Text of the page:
Basically a standing version of the first movement, this time your standing on two legs and taking side steps with the band giving the resistance.
To activate your bigger glute maximus:
1. Prone Glute Squeeze
First, try and just get both sides of your glutes firing. NOTE: one side at a time, not simultaneously. This might take up to 2 weeks depending on the state of your glutes. Once this is achieved, actively squeeze one side and slowly raise your leg off the floor while glute is still one. E.g., squeeze right glute, and then lift right leg off the floor. 10 Squeezes on each side.
Begin from a kneeling stance and maintain a neutral spine extend one arm up and one leg back making sure to squeeze the glute of the moving leg. Try doing 2 sets of 10 reps on both sides.
Smoothly drive your hips up until they are fully extended as pictured. What you should see is a straight line from knee to hip and shoulder. Once the double leg glute bridge is no longer challenging, move to the single leg version. Do 2 sets of 10 reps.
Active general warm up
The active general warm up is quiet straight forward. Do 10-15 minutes in a modality of your choice e.g., running or cycling at a moderate intensity. As mentioned previously, the aim of the general warm up is to increase the muscle and body temperature. There is an abundance of research stating that raises in muscle temperature increases the ability of the muscle to produce energy during exercise. This is one of the main reasons for improvements in performance post warm up. In contrast, neglecting active general warm up can lead to injuries, resulting from cold muscles that are rigid, stiff and resilient to sudden increases in tension caused by rapid movements.
A dynamic warmup is a series of movements designed to increase body temperature, activate the nervous system, increase range of motion, and correct limitations. Studies reveal dynamic stretching before a workout will help you lift heavier as compared to doing static and/or no stretching!! To gain adequate range of motion at your joints and to fire up key muscles that you’re going to use within your workout, you need to do specific drills or practice unloaded movements of that which you will be doing during your session.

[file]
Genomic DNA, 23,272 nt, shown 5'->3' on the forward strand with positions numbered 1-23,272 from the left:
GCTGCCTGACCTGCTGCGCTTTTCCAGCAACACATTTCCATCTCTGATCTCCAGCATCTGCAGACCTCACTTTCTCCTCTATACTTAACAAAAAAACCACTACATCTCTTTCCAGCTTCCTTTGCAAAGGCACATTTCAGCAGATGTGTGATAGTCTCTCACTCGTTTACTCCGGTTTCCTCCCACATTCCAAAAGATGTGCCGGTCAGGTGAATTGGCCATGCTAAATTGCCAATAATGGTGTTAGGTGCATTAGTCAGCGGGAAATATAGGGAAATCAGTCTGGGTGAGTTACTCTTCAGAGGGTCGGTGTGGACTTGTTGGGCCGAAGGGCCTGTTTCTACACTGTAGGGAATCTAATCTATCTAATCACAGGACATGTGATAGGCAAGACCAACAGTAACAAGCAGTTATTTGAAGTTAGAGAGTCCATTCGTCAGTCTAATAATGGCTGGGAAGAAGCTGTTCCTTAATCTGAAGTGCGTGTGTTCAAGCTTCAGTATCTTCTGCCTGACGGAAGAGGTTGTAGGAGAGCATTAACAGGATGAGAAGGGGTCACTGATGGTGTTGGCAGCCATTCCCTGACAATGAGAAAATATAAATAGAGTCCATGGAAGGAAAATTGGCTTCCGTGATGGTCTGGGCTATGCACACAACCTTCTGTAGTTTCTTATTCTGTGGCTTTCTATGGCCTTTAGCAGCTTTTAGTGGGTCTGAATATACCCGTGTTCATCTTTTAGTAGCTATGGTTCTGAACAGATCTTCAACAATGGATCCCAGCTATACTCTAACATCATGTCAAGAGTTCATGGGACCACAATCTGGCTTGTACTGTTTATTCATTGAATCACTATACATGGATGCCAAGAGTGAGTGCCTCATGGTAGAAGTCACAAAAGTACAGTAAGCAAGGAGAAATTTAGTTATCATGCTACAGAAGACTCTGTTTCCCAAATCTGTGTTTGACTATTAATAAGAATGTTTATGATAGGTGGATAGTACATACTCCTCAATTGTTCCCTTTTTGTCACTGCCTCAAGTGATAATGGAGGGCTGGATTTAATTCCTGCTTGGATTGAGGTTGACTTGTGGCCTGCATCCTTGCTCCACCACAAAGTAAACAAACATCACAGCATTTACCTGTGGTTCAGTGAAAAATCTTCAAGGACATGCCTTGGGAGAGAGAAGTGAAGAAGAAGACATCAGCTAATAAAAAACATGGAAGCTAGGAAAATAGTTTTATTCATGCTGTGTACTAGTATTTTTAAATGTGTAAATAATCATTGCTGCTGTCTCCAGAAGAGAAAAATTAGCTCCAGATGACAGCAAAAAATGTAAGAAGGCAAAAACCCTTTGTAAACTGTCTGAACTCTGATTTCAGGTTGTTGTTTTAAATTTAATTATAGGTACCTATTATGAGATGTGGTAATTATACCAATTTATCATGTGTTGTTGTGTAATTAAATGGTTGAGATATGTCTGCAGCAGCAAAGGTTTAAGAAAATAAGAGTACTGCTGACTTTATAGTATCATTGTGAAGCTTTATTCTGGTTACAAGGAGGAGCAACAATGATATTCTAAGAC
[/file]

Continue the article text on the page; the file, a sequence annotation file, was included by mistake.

For example, a lunge with a twist is an exercise that engages all of your lower legs muscles and core. This translates into weighted lunges in the gym or within a sport like soccer as you lunge for the ball
DWU’s practicing the exact movement you’ll be performing during your session(i.e. Bodyweigh squats, light deadlifts, light Bench press) is also helpful for exciting the nervous system (which tells your muscles what to do) improving bodily awareness and helps to ingrain good movement patterns & technique.
You might often notice you feel a bit off during the first couple of sets during your weights session however, after a couple of unloaded or light warm up sets you move more freely, gain better coordination, balance and strength, which helps you lift heavier weights.
Therefore, in a nutshell, if done correctly, DWU will increase your performance levels when you train (e.g., lift heavier and better quality movement)
So there we have it, we now know that an efficient & effective warm up should include:
– Foam rolling
– Stretching tight muscles / mobility drills
– Activating inhibited muscles
– Active general warm up
– Dynamic warm-up
If you understand the methods, appreciate the benefits, and train with purpose, a good warm up like this after a long day of sitting at a desk or driving a car will help you minimise risk of injury, improve movement quality,optimise your performance and greatly improve your training session.
by Katrina Laczoffy
Fit Stop Personal Trainer St Kilda